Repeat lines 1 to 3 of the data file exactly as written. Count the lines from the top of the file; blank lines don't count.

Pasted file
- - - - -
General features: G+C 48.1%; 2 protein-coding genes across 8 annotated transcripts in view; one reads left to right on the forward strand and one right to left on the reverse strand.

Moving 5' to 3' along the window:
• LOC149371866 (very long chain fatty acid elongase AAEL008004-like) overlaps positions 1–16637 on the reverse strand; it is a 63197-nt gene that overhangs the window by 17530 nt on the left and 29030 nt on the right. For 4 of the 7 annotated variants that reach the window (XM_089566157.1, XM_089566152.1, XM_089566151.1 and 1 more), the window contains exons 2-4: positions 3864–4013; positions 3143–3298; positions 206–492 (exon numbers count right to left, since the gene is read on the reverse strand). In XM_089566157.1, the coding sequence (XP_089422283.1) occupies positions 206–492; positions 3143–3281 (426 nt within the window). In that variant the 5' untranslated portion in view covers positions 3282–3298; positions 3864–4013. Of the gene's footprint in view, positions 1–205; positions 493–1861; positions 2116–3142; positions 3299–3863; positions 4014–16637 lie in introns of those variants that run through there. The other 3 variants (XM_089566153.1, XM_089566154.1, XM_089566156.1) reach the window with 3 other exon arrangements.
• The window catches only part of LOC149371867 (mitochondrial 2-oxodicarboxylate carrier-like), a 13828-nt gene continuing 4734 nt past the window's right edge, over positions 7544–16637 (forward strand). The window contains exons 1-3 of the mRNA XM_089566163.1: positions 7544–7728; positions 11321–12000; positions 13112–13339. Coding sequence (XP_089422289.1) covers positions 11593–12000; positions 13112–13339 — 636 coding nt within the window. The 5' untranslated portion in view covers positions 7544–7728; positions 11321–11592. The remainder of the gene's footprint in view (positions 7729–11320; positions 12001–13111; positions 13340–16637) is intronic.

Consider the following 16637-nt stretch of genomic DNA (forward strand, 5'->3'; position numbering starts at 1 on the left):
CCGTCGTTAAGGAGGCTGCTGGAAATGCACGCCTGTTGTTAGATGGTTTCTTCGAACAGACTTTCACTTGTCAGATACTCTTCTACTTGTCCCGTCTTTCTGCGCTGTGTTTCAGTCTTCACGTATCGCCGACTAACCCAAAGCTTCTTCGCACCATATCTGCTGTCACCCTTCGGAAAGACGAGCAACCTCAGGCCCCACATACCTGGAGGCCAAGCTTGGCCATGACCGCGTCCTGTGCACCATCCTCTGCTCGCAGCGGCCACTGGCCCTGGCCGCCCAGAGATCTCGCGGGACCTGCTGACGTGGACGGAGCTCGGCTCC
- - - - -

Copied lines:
General features: G+C 48.1%; 2 protein-coding genes across 8 annotated transcripts in view; one reads left to right on the forward strand and one right to left on the reverse strand.

Moving 5' to 3' along the window:
• LOC149371866 (very long chain fatty acid elongase AAEL008004-like) overlaps positions 1–16637 on the reverse strand; it is a 63197-nt gene that overhangs the window by 17530 nt on the left and 29030 nt on the right. For 4 of the 7 annotated variants that reach the window (XM_089566157.1, XM_089566152.1, XM_089566151.1 and 1 more), the window contains exons 2-4: positions 3864–4013; positions 3143–3298; positions 206–492 (exon numbers count right to left, since the gene is read on the reverse strand). In XM_089566157.1, the coding sequence (XP_089422283.1) occupies positions 206–492; positions 3143–3281 (426 nt within the window). In that variant the 5' untranslated portion in view covers positions 3282–3298; positions 3864–4013. Of the gene's footprint in view, positions 1–205; positions 493–1861; positions 2116–3142; positions 3299–3863; positions 4014–16637 lie in introns of those variants that run through there. The other 3 variants (XM_089566153.1, XM_089566154.1, XM_089566156.1) reach the window with 3 other exon arrangements.